The Hahnemannian Monthly, Volume 24

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LaBarre Printing Company, 1889
 

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Page 527 - The dissemination among the people of the knowledge that every tubercular person may be a source of actual danger to his associates if the discharges from the lungs are not immediately destroyed or rendered harmless; and, 3. The careful disinfection of rooms and hospital wards that are occupied or have be'en occupied by phthisical patients.
Page 177 - It is not in accord with the interests of the public or the honor of the profession that any physician or medical teacher should examine or sign diplomas or certificates of proficiency for, or otherwise be specially concerned with, the graduation of persons whom they have good reason to believe intend to support and practice any exclusive and irregular system of medicine.
Page 527 - That it is not directly inherited; and 3. That it is acquired by the direct transmission of the tubercle bacillus from the sick to the healthy, usually by means of the dried and pulverized sputum floating as dust in the air. The measures then, which are suggested for the prevention of the spread of tuberculosis are: 1.
Page 9 - THE physician's highest and only calling is to restore health to the sick, which is called Healing.
Page 307 - ... and large gurgling rales decreasing progressively until they gave place to mere blowing respiration. These changes were evidently due to the drying up of the cavities, in consequence of which the hectic present in many of the cases vanished, the patients increasing considerably in weight and gaining strength in a remarkable manner. The percussion signs were not found to undergo so marked a change as those dependent on auscultation, but even here some improvement could be detected. No bacteriological...
Page 532 - The cases are such as have been debilitated from long-continued and profuse menstruation, or from loss of blood at other than menstrual periods where the uterus is heavily congested, a condition common to these patients. In these it acts well.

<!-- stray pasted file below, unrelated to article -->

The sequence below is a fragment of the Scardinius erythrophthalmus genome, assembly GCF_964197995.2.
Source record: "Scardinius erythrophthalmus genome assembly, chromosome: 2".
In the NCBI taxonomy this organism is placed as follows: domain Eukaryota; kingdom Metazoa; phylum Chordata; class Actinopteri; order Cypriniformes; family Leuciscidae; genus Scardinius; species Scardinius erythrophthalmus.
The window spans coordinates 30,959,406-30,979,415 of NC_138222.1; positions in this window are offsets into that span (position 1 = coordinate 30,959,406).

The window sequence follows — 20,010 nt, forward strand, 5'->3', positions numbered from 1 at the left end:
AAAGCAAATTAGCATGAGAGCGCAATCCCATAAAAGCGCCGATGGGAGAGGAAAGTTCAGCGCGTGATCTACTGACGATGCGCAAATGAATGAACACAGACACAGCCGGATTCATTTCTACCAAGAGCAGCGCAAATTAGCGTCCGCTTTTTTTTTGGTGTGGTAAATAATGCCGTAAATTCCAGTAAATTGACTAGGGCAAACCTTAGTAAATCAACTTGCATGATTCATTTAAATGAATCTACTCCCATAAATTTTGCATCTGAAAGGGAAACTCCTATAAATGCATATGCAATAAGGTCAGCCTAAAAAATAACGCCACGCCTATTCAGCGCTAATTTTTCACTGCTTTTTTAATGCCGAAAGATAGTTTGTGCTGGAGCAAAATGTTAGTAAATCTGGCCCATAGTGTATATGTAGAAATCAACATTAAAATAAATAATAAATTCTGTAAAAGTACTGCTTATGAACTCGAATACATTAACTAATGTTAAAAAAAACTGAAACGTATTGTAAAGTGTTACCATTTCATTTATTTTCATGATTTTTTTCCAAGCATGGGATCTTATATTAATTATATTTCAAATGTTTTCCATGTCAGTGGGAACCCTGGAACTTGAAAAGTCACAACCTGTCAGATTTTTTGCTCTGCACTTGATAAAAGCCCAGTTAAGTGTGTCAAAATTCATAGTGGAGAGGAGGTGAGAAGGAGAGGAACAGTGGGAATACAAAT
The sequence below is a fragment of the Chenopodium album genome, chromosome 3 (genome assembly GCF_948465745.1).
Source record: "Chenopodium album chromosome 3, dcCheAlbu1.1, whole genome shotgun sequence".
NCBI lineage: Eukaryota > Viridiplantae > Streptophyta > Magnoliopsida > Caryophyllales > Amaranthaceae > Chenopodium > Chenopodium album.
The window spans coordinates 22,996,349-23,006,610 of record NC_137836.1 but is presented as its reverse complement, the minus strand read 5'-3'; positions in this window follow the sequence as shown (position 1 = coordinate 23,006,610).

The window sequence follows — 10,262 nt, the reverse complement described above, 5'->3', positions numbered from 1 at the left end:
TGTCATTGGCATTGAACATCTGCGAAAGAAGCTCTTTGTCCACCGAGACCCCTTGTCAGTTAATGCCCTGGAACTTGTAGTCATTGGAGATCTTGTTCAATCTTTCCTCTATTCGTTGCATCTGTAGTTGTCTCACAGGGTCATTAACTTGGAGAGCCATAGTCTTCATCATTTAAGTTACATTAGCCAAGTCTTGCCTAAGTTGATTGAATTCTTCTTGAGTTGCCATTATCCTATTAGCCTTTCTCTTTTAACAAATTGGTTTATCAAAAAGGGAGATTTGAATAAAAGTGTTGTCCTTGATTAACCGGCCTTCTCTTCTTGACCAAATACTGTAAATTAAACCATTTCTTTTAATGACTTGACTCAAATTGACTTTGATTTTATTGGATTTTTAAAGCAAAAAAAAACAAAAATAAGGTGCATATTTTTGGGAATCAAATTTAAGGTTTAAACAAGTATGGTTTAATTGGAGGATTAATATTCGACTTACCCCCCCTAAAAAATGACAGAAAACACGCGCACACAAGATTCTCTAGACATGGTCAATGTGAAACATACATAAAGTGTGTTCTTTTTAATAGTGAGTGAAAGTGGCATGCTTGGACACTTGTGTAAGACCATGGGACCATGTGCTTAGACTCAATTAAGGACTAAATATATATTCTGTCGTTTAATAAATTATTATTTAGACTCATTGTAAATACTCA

Page 301 - It will be fatal to freedom and progress in opinion and practice. On the other hand, nothing will so stimulate the healthy growth of the profession, both in scientific strength and in the honorable estimation of the public, as the universal and sincere adoption of a platform which shall recognize and guarantee: 1. A truly fraternal good-will and fellowship among all who devote themselves to the care of the sick.
Page 301 - ... course of treatment. No tests of orthodoxy in medical practice should be applied to limit the freedom of consultations. Medicine is a progressive science. Its history shows that what is heresy in one century may, and probably will, be orthodoxy in the next. No greater misfortune can befall the medical profession than the action of an influential association or academy establishing a creed or standard of orthodoxy or "regularity.
Page 137 - ... age or country. I almost tremble at the thoughts of the undertaking. Yet, if the good people think proper to elevate me, at the proper time, to the highest office in their gift, I will feel bound to serve them, if not from inclination, from a principle of duty ; and will do so honestly and faithfully to the best of my ability, in accordance with the principles of the Constitution, as near as I can do so, as it was construed and acted on by our first Presidents, two of whom, at least, acted so...
Page 177 - ... who may wish to begin the same in the State, except as hereinafter provided, shall make application to said board to be registered and to be furnished a certificate of such registration.

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